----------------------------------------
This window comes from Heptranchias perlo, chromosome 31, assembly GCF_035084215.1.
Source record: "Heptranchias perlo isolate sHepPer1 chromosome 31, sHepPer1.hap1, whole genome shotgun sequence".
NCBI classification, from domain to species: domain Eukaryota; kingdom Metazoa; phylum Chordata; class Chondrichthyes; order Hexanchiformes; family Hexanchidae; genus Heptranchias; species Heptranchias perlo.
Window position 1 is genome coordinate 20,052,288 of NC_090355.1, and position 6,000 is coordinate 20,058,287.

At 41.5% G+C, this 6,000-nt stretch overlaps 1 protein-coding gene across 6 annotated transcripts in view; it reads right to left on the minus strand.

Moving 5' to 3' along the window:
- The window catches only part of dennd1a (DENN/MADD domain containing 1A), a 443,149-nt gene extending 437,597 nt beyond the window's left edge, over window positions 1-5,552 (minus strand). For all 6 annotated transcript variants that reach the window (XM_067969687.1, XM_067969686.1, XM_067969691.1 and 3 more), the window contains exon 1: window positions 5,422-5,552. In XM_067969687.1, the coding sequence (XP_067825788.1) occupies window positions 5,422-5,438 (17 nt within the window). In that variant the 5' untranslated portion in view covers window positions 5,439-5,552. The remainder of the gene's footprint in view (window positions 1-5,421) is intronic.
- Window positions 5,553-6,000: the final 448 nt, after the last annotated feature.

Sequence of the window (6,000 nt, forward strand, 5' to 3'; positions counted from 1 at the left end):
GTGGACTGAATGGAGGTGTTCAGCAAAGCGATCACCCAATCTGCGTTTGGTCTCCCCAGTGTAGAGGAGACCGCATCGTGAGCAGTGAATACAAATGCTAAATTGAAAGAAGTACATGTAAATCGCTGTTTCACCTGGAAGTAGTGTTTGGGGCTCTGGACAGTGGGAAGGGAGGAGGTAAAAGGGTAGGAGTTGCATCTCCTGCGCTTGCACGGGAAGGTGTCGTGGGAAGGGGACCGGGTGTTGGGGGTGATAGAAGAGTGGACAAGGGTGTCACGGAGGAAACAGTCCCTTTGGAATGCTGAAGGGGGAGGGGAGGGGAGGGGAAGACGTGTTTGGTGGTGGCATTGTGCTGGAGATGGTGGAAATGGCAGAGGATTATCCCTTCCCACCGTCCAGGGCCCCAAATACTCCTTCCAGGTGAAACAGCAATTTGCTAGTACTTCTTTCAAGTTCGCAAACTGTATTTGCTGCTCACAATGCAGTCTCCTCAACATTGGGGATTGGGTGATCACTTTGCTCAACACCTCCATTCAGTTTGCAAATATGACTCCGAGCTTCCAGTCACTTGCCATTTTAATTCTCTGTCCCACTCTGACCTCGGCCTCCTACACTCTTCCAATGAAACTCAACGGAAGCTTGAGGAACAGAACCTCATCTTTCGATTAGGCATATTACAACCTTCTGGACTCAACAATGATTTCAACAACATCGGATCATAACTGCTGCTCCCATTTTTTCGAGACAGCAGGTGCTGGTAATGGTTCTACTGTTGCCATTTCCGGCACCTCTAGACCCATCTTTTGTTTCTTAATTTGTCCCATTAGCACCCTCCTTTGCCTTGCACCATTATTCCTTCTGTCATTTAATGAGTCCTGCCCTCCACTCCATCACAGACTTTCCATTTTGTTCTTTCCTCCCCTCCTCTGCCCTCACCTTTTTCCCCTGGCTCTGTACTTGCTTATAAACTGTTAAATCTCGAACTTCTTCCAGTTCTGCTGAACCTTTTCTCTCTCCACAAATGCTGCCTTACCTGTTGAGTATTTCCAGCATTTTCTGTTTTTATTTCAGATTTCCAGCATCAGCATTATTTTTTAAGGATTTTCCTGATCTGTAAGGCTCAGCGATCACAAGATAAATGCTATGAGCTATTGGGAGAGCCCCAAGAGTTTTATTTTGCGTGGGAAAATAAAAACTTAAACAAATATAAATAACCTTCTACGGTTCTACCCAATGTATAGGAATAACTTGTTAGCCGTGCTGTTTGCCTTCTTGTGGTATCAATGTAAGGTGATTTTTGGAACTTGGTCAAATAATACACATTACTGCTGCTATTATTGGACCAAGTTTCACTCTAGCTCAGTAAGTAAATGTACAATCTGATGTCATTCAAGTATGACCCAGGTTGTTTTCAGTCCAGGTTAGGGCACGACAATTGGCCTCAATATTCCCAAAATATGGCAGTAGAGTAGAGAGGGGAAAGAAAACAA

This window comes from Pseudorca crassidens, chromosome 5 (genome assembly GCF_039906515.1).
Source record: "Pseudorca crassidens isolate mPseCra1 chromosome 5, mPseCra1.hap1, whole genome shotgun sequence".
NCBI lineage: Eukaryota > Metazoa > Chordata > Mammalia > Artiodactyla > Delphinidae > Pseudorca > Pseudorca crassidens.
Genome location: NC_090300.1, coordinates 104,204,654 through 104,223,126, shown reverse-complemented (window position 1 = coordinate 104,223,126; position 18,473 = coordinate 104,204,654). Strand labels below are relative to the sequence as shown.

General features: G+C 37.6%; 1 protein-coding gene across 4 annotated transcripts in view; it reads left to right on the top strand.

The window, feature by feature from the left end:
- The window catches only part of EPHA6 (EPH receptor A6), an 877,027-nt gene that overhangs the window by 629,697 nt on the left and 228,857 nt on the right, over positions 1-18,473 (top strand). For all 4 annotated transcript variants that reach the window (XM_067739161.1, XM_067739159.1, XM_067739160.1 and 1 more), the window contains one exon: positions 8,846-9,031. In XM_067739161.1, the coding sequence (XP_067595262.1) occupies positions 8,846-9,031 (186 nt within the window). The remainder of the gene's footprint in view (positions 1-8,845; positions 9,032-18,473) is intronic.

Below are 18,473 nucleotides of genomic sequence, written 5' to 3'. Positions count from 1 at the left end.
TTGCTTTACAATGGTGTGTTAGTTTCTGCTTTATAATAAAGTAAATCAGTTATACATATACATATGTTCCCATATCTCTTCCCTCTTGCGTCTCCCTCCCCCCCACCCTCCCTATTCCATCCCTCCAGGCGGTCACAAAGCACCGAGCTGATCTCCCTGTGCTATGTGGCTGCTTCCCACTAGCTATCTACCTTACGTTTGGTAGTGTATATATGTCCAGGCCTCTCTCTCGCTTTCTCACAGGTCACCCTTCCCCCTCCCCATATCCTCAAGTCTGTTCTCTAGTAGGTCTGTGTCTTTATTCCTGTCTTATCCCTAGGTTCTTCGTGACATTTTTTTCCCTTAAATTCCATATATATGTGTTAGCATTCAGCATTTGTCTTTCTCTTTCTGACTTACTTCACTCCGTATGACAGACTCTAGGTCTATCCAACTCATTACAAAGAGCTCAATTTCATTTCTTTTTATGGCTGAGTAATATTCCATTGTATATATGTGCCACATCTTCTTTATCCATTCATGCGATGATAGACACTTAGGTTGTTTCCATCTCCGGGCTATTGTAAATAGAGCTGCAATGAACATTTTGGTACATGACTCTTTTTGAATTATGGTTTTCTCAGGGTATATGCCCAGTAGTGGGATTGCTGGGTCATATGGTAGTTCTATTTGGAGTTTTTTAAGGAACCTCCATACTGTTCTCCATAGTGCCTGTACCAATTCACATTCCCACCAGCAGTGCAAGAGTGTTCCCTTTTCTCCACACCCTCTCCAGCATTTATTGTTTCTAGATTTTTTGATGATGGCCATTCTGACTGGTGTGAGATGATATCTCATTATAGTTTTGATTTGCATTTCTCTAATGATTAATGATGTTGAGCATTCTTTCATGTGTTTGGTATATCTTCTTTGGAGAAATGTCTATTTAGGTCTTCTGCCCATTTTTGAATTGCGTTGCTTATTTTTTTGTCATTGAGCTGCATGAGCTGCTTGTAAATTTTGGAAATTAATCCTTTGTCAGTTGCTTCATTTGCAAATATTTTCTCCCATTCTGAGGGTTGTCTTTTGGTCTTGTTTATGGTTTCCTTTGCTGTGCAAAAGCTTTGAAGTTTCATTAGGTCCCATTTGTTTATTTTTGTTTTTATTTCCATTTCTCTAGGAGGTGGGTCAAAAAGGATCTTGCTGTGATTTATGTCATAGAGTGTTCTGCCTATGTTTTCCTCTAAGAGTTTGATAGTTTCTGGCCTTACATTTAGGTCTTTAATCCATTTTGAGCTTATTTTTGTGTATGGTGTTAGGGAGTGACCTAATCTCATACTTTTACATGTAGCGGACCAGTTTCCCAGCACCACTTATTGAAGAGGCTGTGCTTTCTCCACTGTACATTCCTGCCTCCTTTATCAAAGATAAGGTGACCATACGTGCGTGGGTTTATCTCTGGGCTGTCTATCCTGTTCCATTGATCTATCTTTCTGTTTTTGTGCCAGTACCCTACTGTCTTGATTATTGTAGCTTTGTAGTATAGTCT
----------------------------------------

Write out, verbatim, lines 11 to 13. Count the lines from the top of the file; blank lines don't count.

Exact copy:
This window comes from Pseudorca crassidens, chromosome 5 (genome assembly GCF_039906515.1).
Source record: "Pseudorca crassidens isolate mPseCra1 chromosome 5, mPseCra1.hap1, whole genome shotgun sequence".
NCBI lineage: Eukaryota > Metazoa > Chordata > Mammalia > Artiodactyla > Delphinidae > Pseudorca > Pseudorca crassidens.